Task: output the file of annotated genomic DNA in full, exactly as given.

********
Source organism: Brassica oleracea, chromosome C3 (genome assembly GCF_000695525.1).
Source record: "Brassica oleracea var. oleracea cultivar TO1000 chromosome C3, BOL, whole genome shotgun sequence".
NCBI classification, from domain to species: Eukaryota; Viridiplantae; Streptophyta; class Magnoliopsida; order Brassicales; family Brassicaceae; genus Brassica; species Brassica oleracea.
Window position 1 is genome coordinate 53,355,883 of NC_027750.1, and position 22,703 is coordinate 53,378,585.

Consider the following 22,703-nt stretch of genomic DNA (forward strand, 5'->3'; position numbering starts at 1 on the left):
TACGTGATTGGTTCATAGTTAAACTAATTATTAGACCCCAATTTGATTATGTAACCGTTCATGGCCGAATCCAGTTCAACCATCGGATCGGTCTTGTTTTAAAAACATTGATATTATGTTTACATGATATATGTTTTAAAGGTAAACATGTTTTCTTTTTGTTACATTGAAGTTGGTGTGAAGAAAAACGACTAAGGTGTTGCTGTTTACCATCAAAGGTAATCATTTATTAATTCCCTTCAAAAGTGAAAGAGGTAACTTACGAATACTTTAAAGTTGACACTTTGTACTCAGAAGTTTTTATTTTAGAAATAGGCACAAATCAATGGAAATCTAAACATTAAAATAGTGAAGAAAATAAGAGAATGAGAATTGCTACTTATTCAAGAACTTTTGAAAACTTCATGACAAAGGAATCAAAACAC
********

Source organism: Brassica oleracea, chromosome C3 (genome assembly GCF_000695525.1).
Source record: "Brassica oleracea var. oleracea cultivar TO1000 chromosome C3, BOL, whole genome shotgun sequence".
NCBI classification, from domain to species: Eukaryota; Viridiplantae; Streptophyta; class Magnoliopsida; order Brassicales; family Brassicaceae; genus Brassica; species Brassica oleracea.
Window position 1 is genome coordinate 53,355,883 of NC_027750.1, and position 22,703 is coordinate 53,378,585.

Consider the following 22,703-nt stretch of genomic DNA (forward strand, 5'->3'; position numbering starts at 1 on the left):
TACGTGATTGGTTCATAGTTAAACTAATTATTAGACCCCAATTTGATTATGTAACCGTTCATGGCCGAATCCAGTTCAACCATCGGATCGGTCTTGTTTTAAAAACATTGATATTATGTTTACATGATATATGTTTTAAAGGTAAACATGTTTTCTTTTTGTTACATTGAAGTTGGTGTGAAGAAAAACGACTAAGGTGTTGCTGTTTACCATCAAAGGTAATCATTTATTAATTCCCTTCAAAAGTGAAAGAGGTAACTTACGAATACTTTAAAGTTGACACTTTGTACTCAGAAGTTTTTATTTTAGAAATAGGCACAAATCAATGGAAATCTAAACATTAAAATAGTGAAGAAAATAAGAGAATGAGAATTGCTACTTATTCAAGAACTTTTGAAAACTTCATGACAAAGGAATCAAAACAC